When champions are questioned they step up to the plate but few produce answers quite like Adam Peaty.
The 23-year-old set a new world record in the men's 100m breaststroke at the European Swimming Championships, just four months after one of the biggest tests of his career.
The 50m breaststroke may not be his signature event, but Peaty was surprisingly beaten into silver at the Commonwealth Games and he admits he was struggling for form.
But, back racing in his favoured 100m, he clocked 57.00s in Glasgow - just 0.01s off his ultimate goal, which is to become the first man to ever go under 57s.
Project 56 was initially designed for Tokyo 2020, but maintain this form and the nine-time European gold medallist could achieve it sooner.
“I was not going out there to break a world record, but I got out there and thought it was so easy down the first 50m,” he said.
“When I came back, all the passion and emotion and disappointment of the Commonwealths fuelled me down that last 50.
“I now have another level of motivation. If I went under 57s here then people would be talking about project 55.”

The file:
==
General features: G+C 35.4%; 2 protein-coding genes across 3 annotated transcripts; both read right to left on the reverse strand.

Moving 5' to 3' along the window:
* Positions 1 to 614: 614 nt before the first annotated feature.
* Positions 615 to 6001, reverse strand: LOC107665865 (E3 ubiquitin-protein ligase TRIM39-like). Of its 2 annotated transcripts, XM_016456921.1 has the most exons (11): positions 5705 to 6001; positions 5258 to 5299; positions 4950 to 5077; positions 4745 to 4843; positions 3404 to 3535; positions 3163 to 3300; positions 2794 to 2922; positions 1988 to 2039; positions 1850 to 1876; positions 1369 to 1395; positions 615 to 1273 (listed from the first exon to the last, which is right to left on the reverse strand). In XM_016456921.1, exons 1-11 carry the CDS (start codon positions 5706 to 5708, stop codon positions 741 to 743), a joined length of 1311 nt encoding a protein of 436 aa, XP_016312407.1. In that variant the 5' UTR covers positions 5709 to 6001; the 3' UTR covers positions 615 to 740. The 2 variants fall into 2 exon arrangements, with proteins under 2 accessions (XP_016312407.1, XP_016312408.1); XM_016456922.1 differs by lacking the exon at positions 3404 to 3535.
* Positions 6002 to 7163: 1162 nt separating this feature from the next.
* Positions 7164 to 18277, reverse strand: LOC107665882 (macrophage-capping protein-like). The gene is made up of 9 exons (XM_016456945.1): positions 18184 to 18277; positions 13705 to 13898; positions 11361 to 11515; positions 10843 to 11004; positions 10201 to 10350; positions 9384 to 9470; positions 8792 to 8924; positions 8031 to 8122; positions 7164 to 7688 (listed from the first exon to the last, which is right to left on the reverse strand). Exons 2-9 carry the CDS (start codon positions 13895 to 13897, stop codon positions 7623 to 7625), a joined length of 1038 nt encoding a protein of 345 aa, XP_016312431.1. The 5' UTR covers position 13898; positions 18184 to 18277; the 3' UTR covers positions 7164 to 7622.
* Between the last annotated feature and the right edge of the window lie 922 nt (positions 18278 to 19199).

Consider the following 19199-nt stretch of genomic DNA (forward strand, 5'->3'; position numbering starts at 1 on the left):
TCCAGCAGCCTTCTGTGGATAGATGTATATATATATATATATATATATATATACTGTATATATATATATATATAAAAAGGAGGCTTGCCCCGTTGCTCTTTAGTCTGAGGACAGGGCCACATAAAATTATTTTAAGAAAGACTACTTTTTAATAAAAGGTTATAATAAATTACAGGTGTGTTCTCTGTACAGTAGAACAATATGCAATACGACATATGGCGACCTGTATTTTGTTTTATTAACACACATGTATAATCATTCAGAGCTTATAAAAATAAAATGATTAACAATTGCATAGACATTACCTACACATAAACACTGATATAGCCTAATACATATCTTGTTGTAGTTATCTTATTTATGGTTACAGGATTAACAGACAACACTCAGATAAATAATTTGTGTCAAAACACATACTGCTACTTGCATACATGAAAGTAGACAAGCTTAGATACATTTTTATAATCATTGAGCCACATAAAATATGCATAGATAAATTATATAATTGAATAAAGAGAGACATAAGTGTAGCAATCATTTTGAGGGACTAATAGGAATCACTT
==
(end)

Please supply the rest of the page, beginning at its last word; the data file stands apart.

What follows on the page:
It was a dream day for Great Britain as James Wilby took silver but most eyes were fixed on Peaty throughout the race.
By half-way, he was clear of the field and it came down to a battle against the clock. He was off world record pace at the turn but he came roaring back down the final 50m to send the crowd wild.
“I don’t want to just win I want to dominate and that is not an arrogant side – that is my competitive side in me,” he said.
“I know if I can get that side out of me without the anger then I will be good. It is all about the race. I know deep down I was born to race. I let it happen out there.
“When you go four years without losing it is like anything. Even if you don’t want to admit it, you get complacent and that team around you tries to keep you up. You do have ups and downs.
“I am lucky to have such a good team around me. I felt good coming into this but I did not think I could do that this quickly.”